2024February 2024Eastern EuropeFocusInternational NewsEurope

Boycott in Hungarian Parliament over Sweden’s NATO Bid

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Sophie Ulm
Staff Writer

On January 23, 2024, Türkiye voted to approve Sweden’s bid to join NATO, leaving Hungary as the only country that has not yet ratified it. Hungary had an emergency session of parliament called by six opposition parties to ratify the bid on February 5, but the ruling Fidesz party boycotted the session, according to The Guardian

This boycott came shortly after Hungarian Prime Minister Viktor Orban assured Jens Stoltenberg, NATO’s secretary general, that he would urge his party to ratify the bid in parliament at the soonest possible opportunity. Orban and the Fidesz party have not raised any official complaints about Sweden’s ascension to NATO membership, nor have they provided any clarity to other NATO members about the cause of their delay.

Agnes Vadai, a member of the largest opposition party in Hungary’s parliament, has accused Orban of delaying the vote due to “personal vanity,” reports Al Jazeera. Vadai asserted that Orban was “undermining the unity of NATO and the EU” in an attempt to make headlines in international news and send a message to Russia. The opposition parties have called this move humiliating, and though they have announced that they will maintain their attempts to vote on Sweden’s bid, many leaders have said that they lack confidence that the Fidesz super majority will allow them to do so.

Orban and his party have recently said that in order to ratify the bid they would like Swedish Prime Minister Ulf Kristersson to visit Hungary to negotiate, according to the Associated Press. Kristersson has accepted the invitation to go to Hungary, but only after the Hungarian parliament has voted to approve Sweden’s bid. Fidesz has said that they will now vote on the matter during one of their regular parliament sessions, which are set to begin on February 26, but only after receiving a visit from Kristersson.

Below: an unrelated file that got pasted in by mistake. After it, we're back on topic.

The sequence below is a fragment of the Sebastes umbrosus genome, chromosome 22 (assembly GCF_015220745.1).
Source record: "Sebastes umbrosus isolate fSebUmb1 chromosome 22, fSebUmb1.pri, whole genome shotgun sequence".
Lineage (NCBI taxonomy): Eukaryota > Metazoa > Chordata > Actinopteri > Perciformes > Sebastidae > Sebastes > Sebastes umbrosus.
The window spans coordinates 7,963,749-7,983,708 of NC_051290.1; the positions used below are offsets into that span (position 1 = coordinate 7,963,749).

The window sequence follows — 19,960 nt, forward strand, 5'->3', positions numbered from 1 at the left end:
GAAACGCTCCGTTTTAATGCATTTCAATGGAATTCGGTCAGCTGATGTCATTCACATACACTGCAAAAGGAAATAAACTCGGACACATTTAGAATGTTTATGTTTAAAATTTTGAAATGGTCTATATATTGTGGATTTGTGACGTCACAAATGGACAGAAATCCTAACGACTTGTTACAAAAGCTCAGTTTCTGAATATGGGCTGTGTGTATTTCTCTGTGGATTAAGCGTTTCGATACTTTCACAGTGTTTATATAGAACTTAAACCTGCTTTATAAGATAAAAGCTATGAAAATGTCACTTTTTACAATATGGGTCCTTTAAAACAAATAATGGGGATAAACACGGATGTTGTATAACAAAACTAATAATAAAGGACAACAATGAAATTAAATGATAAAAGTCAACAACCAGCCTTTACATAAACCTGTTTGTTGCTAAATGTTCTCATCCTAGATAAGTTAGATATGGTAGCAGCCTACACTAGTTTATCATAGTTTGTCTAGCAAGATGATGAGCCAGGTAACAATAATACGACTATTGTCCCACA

Orban and his party have been criticized by many of their NATO allies for standing alone on the issue, reports The Guardian. David Pressman, the United States ambassador to Hungary, said in an interview after the boycott that the U.S. was disappointed in the delay, and in the lack of clarity as to what is causing it. Pressman critiques what he described as Hungarian leaders’ policy of waiting out other leaders and governments to achieve their goals and missing the time to act on issues because of it.

Both the U.S. and Sweden, among other nations, have critiqued Hungarian democracy recently. Pressman, who is a human rights lawyer, critiqued Hungary’s new sovereignty protection office, a government body that has wide authority to investigate citizens without judicial oversight, “a serious step backwards in Hungary’s democracy,” according to The Guardian. In March of 2013, Orban criticized Swedish leaders of spreading “blatant lies” about Hungarian democracy when the European Parliament urged Hungary to draft reforms after declaring Orban’s government “a hybrid regime of electoral autocracy,” reports the Associated Press.

Orban and his party are widely viewed as the most pro-Russian members of the EU and NATO, according to Bloomberg. Several NATO members have recently noted that the recent aid package sent by the European Union to Ukraine was only done by overcoming a veto from Orban to the funding, reports the Associated Press. Orban has openly casted doubts on Ukraine’s ability to defend itself from the Russian invasion in recent televised interviews.

Both Finland and Sweden began the process of joining NATO in 2022, shortly after the Russian invasion of Ukraine. Both countries have abandoned decades of nonalignment policy in order to join NATO, reports the Associated Press. Finland’s bid was approved in April of 2023 while Sweden is still in turmoil, despite the two nations applying at the same time. Many Western leaders view Sweden and Finland as key elements of maintaining peace and power in the East and hold that their entrance to NATO is paramount in strengthening the region.

Image courtesy of Getty Images

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